Pickup Trucks and Too Much Passion

school-girl giddy with the last and best boyfriend.

I would peek between the blinds and watch for signs.  Listen closely for the muffled sound of country radio and an engine switching off.

Nothing says "teenage boy" like a pickup truck in the driveway and I wonder if my parents thought the same thing. 

I didn't realize at the time that all parents were once teenagers.  All mothers used to be daughters who were 15 years old, watching and waiting for some boy to come and take them away in a pickup truck.

Come to think of it, every boyfriend I ever had drove a pickup truck. Except for The Last One, of course. The one who'd make me his wife. He was a different kind of boy all together.

We'd all nod our heads to curfew and they'd open my door and I'd slide into the middle of the bench seat, never feeling more like a woman and less like myself and was I really all alone with this boy?

All that freedom to play music way too loud, freedom to not buckle my seat belt because I'd rather sit right up next to him, freedom to park the truck on the neighbor's curb at curfew and make out to George Strait one last time. 

God, what a dangerous age that is.

What a breathless, beautiful, and dangerous age.

Womanhood springing forth like such a tender little shoot. Slowly, cautiously rising it's head.  Seeking. And yet everything else- freedom, passion, emotion, self-discovery -all of that exploding with no sense of time or propriety.  

Seriously, God- how will I ever get her ready for that?

My four year old girl, eternities away from pickup trucks in the driveway and first kisses on the sidewalk, how will I teach her to explode?

Because she will.  She was made to.

She wasn't made to be a little girl forever, she was created to be a woman.

Created to crave intimacy and desire sex and long for her freedom.  Created to step out from under our authority and household one day and into her own. And I want all those things for her.  Those good and perfect things.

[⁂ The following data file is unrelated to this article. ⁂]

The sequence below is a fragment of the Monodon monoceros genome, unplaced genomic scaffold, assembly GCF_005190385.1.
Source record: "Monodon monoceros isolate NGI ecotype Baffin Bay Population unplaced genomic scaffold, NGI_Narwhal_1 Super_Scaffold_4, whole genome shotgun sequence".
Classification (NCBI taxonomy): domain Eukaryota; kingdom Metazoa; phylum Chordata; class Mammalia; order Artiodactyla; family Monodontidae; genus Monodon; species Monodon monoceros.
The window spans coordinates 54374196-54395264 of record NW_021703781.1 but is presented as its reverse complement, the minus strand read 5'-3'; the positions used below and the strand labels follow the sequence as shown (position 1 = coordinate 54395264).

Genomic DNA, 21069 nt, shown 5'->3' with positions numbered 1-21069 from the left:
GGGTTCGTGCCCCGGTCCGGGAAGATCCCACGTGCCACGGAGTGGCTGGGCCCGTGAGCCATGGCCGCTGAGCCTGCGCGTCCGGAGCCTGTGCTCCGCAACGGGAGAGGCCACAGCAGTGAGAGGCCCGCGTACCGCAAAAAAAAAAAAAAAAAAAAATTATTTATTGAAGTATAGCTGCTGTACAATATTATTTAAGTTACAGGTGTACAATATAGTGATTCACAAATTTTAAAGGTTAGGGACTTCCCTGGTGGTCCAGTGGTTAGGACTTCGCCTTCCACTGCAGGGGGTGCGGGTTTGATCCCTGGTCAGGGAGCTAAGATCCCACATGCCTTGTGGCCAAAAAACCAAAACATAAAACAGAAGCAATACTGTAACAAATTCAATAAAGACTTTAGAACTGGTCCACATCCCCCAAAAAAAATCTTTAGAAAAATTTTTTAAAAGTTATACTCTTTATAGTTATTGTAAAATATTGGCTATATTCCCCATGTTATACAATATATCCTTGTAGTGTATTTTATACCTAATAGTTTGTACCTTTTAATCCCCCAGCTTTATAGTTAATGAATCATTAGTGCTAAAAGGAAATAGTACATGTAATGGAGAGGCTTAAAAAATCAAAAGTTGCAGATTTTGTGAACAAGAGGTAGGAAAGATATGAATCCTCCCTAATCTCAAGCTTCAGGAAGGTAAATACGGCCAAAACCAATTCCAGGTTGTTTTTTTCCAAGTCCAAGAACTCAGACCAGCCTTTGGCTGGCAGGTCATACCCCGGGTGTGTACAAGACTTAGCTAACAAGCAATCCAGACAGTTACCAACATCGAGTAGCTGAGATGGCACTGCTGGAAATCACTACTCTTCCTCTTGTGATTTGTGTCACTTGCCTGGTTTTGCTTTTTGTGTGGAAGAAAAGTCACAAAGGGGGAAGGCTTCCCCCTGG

She was made for growing up and somehow... I was made to help her do it.

Linking up with Nacole at Six in the Sticks for Concrete Words, a challenge to describe invisible things with words you can touch. This week's prompt is "Truck." Click the link to join - or just see what everyone else is saying!

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  1. "How do I teach her to explode?" This, friend, you put words to something I feel deep inside for my girls, carry with me. Love this take on the truck. And no worries about missing the prompt last week-- what you linked was perfect!

    1. I think carrying it with us is all we really can do. Just ponder all these things in our hearts about their future and what it means to be their mother, treasure all the little opportunities to teach and model womanhood. I would have NEVER written this without a prompt, thanks for the spark!

  2. Such a difficult, sensitive post - tackled beautifully. Visiting from concrete words link up.

  3. Not all my boys are truck boys - but 2 of them think they are. It takes a strong mama and daddy for both boys and girls to prepare them, to plant the good seed into their souls, water it with prayer and lessons - and then walk in that faith when they walk out that door on a date:)

    1. I still remember when one of the boyfriend's mother would remind him so gently to drive safely and get me home on time. She would say, "remember you have precious cargo!" I thought it was just a sweet, southern Mom thing to say but now -as a Mother- I know she was probably holding her breath and watching us go and praying that all her good seeds were planted deep.

      Thank you so much for raising up a generation of godly sons to love and care for all the daughters!


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